Here is my round 7 game: Gary Hogan v Miroslav Madjeric (Croatia)
1. d4 d5 2. Bf4 c6 3. e3 Bf5 4. c4 e6
The London System. My opponent’s bishop is outside the pawn chain and I thought I would go for the weak b7 pawn with my queen.
5. Qb3 Qb6
Black offered an exchange of queens to defend his pawn but I knew that in these positions it’s advantageous to make your opponent initiate the trade so I pushed c5 more or less forcing it.
6. c5 Qxb3 7. axb3 Nd7 8. Nc3 Ngf6
On these occasions the “London Bishop” on f4 becomes very strong. I created a retreat for my bishop, if required, and pushed the b-pawn. I became aware of this type of play only a few months ago, when I played a friendly against one of our best players on a normal club night in Witney. I played as black and he absolutely strangled me. I couldn’t move any of my pieces! Afterwards he explained how to play the position and I went straight home to study it. This was how I played my round 7 game.
9. h3 Be7 10. Nf3 O-O 11. b4 Ne4 12. Nxe4 Bxe4 13. Nd2 Nf6 14. b5 h6 15. bxc6 bxc6 16. Ba6 Rac8
Black blundered the exchange in an already weak position. A White win was only a matter of time and focus.
17. Bxc8 Rxc8 18. O-O Bd3 19. Rfd1 a6 20. Ra3 Be2 21. Re1 Bb5 22. Nb1 g5 23. Bh2 Bd8 24. Nc3 Bc4 25. b3 Bd3 26. Rd1 Bb5 27. Nxb5 axb5 28. Rda1 Ne4 29. Ra8 Resigns.
I was feeling confident after this game.

In the penultimate round I had black and faced a Finnish opponent who opened with e4 as I thought he might.  I had been studying the Caro Kann the night before and most of the morning. I was thinking it may turn into a Panov attack or a Tartakower defence.  Early in the game I felt that my only real option was to trade knights, queens then bishops. Later on, trying to get an advantage in the endgame, I focused on taking a Black kingside pawn and it became a pawn race.  I had less than two minutes for the last twenty moves and after four hours of play I was struggling to call out the moves in German, write them down, decide what I wanted to move and ensure I wasn’t making a mistake. This was my first OTB time scramble. My heart was beating 100 mph and my hands were shaking!  With two connected pawns on the third rank, protected by a rook, I was sure I was going to win but my nerves got the better of me. Without thinking clearly, I pushed my pawns, calculating that, after promotion, my rook and new queen would be defending each other. They weren’t! I was devastated. A win would have put me on 4.5 points going into the last game and I threw it away. In the end I thought that I can only learn from this and make sure it doesn’t happen again. Costly lesson though!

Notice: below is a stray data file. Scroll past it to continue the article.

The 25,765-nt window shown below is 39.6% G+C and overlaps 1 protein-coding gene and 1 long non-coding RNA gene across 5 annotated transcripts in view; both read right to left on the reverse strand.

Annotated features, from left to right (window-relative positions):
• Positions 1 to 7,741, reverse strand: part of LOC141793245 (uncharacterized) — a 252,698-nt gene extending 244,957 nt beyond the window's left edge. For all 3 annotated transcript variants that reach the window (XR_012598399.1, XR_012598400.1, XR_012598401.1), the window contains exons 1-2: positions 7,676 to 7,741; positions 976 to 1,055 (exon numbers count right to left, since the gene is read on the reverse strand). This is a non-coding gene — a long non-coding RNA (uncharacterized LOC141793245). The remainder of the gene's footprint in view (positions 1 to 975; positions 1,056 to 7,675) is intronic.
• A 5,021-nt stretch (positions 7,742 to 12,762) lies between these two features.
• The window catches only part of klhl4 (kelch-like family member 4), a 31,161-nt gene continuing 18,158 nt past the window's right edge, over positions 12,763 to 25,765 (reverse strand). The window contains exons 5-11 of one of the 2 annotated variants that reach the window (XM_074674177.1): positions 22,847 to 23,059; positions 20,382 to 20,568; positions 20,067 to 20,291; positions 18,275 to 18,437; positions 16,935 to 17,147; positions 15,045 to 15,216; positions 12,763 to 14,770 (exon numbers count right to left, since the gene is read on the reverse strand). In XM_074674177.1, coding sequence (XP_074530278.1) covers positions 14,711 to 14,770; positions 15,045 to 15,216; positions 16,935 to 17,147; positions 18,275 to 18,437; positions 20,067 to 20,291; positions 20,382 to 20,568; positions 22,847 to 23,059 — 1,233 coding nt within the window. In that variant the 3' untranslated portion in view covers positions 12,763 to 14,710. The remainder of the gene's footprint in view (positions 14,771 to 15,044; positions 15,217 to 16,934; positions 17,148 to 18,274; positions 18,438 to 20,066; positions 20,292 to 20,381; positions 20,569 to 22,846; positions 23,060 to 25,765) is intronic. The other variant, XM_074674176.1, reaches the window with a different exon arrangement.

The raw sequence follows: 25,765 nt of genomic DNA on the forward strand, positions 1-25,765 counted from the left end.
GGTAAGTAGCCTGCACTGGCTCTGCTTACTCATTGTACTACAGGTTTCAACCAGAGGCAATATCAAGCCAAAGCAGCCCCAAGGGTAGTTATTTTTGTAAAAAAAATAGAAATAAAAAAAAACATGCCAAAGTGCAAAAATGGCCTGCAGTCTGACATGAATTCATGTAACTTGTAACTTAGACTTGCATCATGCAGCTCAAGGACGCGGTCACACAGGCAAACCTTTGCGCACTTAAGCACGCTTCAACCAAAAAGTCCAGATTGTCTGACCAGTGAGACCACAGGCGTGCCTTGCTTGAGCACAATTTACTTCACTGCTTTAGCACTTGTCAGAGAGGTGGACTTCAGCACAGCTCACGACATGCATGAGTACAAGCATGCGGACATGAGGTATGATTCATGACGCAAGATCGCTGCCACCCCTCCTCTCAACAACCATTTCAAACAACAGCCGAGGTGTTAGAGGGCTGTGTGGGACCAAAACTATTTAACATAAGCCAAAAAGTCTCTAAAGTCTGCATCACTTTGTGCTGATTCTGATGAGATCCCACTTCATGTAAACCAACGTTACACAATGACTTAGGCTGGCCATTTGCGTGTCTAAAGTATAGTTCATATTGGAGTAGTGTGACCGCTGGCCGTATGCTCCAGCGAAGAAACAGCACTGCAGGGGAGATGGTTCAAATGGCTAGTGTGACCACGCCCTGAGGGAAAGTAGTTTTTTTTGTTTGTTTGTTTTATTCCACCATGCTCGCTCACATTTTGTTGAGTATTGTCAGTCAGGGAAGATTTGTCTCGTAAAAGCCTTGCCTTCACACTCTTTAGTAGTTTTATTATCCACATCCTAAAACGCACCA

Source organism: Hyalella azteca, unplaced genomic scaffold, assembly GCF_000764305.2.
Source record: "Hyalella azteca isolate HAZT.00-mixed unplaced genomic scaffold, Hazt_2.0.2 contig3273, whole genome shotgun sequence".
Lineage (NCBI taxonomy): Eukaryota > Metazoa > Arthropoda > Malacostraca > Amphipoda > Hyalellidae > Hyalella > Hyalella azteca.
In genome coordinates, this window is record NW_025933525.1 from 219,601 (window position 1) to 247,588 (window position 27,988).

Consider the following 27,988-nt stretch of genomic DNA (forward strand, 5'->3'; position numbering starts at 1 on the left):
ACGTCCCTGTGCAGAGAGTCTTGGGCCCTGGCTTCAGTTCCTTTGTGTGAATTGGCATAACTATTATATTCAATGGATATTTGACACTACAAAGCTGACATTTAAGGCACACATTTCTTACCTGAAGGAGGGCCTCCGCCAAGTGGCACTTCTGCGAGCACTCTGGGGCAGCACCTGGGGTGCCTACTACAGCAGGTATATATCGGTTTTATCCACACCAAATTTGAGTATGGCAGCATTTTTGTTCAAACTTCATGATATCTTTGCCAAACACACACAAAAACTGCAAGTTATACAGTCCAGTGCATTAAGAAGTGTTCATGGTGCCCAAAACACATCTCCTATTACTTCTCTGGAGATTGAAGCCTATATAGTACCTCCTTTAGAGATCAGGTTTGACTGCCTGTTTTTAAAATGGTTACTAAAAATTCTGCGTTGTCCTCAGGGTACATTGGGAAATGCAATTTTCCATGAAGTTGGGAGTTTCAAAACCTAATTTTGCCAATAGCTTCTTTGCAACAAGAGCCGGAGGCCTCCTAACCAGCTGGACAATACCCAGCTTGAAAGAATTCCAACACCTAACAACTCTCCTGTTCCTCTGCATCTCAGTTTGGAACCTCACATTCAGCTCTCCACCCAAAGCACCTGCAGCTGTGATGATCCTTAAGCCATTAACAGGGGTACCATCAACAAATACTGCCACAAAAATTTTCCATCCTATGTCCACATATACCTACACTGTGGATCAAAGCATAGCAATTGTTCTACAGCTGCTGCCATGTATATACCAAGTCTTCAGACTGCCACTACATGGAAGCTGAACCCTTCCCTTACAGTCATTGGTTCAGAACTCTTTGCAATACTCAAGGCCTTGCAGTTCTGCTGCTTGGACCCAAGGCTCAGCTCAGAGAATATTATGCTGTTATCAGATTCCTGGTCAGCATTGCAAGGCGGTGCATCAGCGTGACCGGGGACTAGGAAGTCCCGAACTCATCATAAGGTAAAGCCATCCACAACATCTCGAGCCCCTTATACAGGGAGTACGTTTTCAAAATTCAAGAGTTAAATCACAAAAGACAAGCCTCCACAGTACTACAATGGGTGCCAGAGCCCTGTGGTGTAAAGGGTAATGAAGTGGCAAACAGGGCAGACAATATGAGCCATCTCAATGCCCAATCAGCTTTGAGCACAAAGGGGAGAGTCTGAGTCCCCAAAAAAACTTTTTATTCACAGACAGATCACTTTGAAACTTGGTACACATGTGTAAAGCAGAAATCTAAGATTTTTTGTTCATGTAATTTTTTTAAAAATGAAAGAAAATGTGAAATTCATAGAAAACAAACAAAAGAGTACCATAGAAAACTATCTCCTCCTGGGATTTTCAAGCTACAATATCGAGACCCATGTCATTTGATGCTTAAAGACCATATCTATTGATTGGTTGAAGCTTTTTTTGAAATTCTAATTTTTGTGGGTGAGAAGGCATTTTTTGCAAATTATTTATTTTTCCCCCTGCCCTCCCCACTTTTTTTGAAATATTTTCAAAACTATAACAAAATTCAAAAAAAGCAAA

In the final round I had black again and was up against a Lithuanian opponent. Owen and I decided I would play the Hippopotamus opening. I hadn’t even heard of it before the morning of the game but it is relatively simple to learn with clear plans and ideas, so I was happy to give it a go. My opponent played the London System and once he had castled, I started moving my pawns and pieces towards his king.  I felt I had a better position and hoped to pile on the pressure. In retrospect I think I should have moved some more pieces closer to the action sooner, as ultimately what had looked like a good attack lost its potency.  The position was quite equal, although I would say my opponent’s pieces were more active. I offered a draw and my opponent accepted so I finished on four points from nine games, in joint 48th place in a field of 82 players from 29 countries around the world.  The event was won by Polish GM Marcin Tazbir with an unbeaten 8 points.

Looking back at my performance I am proud of what I achieved. I let my inexperience show on at least three occasions and I hope I won’t be making those kinds of mistakes in the future. I really enjoyed my time in Greece. The tournament organisers, hotel staff and other competitors contributed greatly to an amazing experience. Finally, I would like to thank Owen Phillips who taught me so much during my time out there. He was also terrific company, and we had a great time away from the chess board, especially during the closing ceremony when we could relax with a few well-earned Cuba Libres.